A collision avoidance system for an aircraft, in accordance with the present invention, will now be described, by way of example, with reference to the accompanying drawings.
FIG. 1 illustrates the installation of the system in an aircraft cockpit; and
FIG. 2 is a schematic diagram showing a part of the system in greater detail.
The system is indicated generally by the numeral 1 and is shown in FIG. 1 installed in the cockpit 2 of an aircraft. The system 1 comprises a processing unit 3 coupled with radio transponders 4 and 5 and which provides output signals to indicators 6 to 9.
The processing unit 3 and transponders 4 and 5 are of the kind specified in ARINC 735 Draft 8 and are not novel. It is not necessary to give full details of the system since these will be apparent from the ARINC document. Briefly, the transponders 4 and 5 respond to interrogation by a TCAS system fitted on another aircraft to give that aircraft information about the first aircraft's location and movement. In this respect, information about the position, speed, bearing, height and rate of change of height of the aircraft is supplied on lines 10, from various aircraft transducers, to the processing unit 3 which in turn supplies this information to the transponders 4 and 5. The transponders 4 and 5 also interrogate equivalent transponders on the other aircraft so that both aircraft have information about the location and movement of the other aircraft. The processing unit 3 supplies signals via line 17 to the indicator 7 which is in the form of a map display, such as a conventional weather map display. The map display 7 thereby provides an indication of the location of selected target aircraft within a predetermined range. The processing unit 3 also identifies when there is a possibility of collision with other aircraft and assesses what evasive action should be taken by the pilot to avoid such a collision. The system 1 may signal to other aircraft, via the transponders 4 and 5, what evasive action has been advised such that a similar TCAS system on the potential collision aircraft takes this into account when advising what evasive action should be taken by that aircraft.
The processing unit S signals that evasive action is necessary to the indicators 6, 8 and 9 via lines 16, 18 and 19 respectively. The indicator 6 is a modified vertical speed indicator (VSI) which has movable colored sections of the kind proposed in ARINC 735 Draft 8. The VSI 6 is located in the usual position for a VSI, that is, below the window of the cockpit. By looking at the VSI 6, the pilot can determine whether he should climb, descend or maintain present height or rate of change of height, in order to avoid a collision. This information, however, is only apparent to the pilot by looking directly at the VSI 6 and by observation Of the pointer in relation to the colored sectors.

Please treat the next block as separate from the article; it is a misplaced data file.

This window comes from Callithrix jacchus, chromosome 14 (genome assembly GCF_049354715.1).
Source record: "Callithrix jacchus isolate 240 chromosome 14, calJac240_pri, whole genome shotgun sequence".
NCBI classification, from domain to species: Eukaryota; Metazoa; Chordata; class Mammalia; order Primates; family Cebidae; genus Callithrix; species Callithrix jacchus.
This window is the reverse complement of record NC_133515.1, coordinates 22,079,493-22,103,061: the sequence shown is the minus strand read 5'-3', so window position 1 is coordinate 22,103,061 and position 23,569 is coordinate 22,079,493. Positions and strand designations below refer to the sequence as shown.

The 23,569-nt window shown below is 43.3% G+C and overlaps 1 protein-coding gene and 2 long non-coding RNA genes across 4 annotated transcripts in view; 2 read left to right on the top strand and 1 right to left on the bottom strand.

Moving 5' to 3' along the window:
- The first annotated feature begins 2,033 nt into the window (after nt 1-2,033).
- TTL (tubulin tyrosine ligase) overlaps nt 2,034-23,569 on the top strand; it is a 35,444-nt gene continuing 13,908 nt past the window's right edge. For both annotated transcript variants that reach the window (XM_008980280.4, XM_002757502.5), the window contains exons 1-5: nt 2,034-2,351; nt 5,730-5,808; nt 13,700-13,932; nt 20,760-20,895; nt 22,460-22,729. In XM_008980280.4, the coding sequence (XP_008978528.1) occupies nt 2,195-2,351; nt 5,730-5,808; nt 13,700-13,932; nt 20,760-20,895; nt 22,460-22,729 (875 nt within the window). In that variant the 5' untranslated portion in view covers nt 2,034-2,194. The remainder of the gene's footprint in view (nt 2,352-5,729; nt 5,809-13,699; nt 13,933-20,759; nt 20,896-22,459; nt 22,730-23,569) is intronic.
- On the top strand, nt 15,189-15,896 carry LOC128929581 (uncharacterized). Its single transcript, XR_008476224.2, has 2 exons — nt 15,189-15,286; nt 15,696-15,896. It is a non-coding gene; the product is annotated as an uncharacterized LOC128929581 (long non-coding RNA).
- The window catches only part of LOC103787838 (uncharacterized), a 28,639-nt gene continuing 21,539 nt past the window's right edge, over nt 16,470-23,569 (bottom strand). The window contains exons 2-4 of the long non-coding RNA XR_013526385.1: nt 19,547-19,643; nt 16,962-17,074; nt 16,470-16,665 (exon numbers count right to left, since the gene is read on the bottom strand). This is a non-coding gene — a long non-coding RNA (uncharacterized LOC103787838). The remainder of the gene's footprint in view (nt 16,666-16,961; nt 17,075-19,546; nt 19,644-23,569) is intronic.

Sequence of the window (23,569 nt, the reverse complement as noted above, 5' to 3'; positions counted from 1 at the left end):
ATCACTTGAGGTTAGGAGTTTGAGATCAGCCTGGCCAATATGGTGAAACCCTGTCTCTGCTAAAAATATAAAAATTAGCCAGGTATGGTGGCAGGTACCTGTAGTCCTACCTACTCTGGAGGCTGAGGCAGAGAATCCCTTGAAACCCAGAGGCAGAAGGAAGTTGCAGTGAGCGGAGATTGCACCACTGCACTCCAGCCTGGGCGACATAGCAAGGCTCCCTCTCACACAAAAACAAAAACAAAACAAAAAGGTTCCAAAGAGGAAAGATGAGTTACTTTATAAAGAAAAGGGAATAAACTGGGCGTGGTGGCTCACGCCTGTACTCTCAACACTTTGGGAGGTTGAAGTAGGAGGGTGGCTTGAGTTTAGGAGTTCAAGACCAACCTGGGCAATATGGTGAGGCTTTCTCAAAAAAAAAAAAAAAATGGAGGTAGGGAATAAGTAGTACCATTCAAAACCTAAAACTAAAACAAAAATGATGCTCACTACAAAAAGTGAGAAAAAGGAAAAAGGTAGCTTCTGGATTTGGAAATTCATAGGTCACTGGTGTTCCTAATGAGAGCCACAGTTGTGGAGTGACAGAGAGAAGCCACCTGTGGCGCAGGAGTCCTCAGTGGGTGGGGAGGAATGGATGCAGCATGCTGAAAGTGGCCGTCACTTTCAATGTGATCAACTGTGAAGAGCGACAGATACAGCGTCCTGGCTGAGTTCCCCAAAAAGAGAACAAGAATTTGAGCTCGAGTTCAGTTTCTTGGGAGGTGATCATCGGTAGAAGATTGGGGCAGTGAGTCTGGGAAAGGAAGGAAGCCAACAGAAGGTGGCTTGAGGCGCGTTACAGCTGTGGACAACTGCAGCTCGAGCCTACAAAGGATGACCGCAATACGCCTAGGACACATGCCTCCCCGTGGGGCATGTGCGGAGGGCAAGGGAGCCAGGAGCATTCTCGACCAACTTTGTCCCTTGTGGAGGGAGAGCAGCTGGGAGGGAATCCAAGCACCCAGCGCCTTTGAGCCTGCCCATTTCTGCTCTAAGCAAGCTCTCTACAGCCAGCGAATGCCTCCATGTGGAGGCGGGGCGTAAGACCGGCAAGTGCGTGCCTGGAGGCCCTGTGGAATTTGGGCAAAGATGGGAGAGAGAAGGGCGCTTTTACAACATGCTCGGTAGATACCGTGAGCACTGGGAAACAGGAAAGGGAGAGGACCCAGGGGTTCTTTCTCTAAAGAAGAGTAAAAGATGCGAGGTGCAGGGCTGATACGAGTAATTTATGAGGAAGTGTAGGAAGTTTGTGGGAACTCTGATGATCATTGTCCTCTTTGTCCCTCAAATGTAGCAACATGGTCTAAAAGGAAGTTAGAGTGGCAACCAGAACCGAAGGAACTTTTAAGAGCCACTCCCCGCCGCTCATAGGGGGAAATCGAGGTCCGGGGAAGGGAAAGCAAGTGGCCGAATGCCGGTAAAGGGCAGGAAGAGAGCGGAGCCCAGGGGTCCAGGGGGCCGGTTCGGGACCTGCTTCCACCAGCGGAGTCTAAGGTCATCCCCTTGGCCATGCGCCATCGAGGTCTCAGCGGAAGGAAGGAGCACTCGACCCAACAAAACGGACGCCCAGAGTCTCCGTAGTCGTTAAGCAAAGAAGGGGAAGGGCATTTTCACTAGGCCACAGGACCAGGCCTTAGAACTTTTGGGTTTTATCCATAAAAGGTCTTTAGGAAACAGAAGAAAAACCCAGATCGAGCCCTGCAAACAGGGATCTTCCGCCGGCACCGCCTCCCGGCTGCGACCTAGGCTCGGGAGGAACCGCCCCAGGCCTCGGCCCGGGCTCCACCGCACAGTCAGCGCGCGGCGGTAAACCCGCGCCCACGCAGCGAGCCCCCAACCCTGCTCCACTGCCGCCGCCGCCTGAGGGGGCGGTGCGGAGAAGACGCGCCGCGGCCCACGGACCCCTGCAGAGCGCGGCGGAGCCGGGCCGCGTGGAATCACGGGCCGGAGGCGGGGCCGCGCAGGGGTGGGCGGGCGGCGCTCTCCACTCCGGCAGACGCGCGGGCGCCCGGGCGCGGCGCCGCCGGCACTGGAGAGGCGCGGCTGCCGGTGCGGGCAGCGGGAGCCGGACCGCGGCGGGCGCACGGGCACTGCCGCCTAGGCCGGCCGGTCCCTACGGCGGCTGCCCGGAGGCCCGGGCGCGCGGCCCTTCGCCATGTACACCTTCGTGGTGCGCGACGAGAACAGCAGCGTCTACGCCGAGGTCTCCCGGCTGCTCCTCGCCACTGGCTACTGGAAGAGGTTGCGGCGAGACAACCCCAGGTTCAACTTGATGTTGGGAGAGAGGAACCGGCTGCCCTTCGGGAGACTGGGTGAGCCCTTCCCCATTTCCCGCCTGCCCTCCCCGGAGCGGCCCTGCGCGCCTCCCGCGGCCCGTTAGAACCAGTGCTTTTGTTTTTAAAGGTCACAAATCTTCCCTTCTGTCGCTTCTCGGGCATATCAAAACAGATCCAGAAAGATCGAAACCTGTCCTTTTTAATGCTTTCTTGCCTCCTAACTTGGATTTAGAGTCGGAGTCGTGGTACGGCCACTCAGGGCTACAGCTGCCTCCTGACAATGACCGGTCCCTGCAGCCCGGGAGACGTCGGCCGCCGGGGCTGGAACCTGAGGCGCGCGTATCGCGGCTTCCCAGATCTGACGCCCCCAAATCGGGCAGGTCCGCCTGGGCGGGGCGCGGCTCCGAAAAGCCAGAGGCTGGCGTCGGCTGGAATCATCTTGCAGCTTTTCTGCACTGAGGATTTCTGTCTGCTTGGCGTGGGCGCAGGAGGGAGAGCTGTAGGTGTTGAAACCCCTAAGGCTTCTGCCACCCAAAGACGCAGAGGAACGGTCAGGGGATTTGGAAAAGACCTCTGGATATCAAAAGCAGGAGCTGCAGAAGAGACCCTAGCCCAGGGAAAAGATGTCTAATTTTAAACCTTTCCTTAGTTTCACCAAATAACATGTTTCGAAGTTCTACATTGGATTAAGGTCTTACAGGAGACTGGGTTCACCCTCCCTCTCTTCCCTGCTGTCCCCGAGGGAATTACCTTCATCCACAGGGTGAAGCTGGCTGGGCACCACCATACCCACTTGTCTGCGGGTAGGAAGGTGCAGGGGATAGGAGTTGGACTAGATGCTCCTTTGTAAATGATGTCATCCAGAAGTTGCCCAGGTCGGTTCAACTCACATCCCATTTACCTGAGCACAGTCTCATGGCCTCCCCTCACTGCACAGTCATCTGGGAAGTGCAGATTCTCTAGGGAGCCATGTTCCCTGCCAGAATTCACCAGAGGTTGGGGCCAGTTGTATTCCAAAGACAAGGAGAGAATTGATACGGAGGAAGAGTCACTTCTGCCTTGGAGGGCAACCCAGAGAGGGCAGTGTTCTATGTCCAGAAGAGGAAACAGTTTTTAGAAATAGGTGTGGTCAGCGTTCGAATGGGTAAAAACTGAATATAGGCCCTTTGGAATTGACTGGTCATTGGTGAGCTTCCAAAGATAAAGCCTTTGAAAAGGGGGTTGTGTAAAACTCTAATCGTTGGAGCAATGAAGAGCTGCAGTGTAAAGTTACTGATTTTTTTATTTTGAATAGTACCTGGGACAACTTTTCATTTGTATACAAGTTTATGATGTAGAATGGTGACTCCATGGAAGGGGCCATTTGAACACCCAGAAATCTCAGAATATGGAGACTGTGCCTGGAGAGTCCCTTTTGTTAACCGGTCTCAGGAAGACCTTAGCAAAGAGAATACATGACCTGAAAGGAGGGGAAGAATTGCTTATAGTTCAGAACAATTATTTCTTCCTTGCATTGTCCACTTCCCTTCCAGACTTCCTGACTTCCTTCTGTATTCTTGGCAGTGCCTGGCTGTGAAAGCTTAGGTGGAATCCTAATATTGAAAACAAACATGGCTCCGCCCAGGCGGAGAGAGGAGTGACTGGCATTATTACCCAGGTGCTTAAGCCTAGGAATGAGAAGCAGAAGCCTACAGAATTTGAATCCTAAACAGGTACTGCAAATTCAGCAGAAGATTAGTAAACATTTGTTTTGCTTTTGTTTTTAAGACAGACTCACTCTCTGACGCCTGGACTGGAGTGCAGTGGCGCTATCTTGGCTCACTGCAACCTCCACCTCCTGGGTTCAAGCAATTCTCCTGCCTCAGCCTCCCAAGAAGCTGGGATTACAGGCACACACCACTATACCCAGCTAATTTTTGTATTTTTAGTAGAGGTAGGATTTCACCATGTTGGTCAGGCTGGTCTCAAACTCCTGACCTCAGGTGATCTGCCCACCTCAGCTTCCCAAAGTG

The indicator 8 is an audible indicator, such as a buzzer or simulated voice, and is actuated to alert the pilot of a possible collision and thereby warn him to look at the visual indicators 6 or 9 in order to be advised about what evasive action should be taken.
The other indicator 9, as mentioned above, is a visual display located in the glareshield 12 just below the cockpit window 13 in the peripheral field-of-view of the pilot when he is looking forwardly out of the cockpit window. The display 9, as shown in FIG. 2, has a matrix array of electrically-energizable elements 20 such as provided by liquid crystal display elements. Typically, the front panel 21 of the display is rectangular in shape being about 130 mm long in the horizontal direction and 40 mm high. The display 19 includes drive circuitry 23 coupled with the elements 20 and is arranged to energize selected ones of the elements so as to provide a continually changing display image while evasive action is necessary. For example, when the pilot is required to climb, the circuitry 23 may be arranged to provide a display representation of several upwardly-directed arrows 22 or similar signs that are moved continuously up the panel 21. When the pilot is required to descend, the arrows may instead point down and be moved continuously down the panel 21. Because the display 9 is located in the pilot's peripheral field-of-view and because a continuously changing image is provided, the pilot can readily see the information presented by the display without the need to look directly at the display. Although detailed information cannot be presented to the pilot in this way, he is able readily to distinguish between, for example, arrows moving up and down. Other display representations can be provided to advise the pilot to maintain his present height, such as, for example, by flashing a stationary horizontal line, or similar sign--in this way, a changing display is provided without movement. The display may also display other information such as an alphanumeric legend 24 `CLIMB`, `DESCEND` or the like. Although this would not be visible to the pilot while he is looking out the window, he may glance down at the panel 21 when his attention is caught by the moving arrows, or the like, and is then able to read the legend.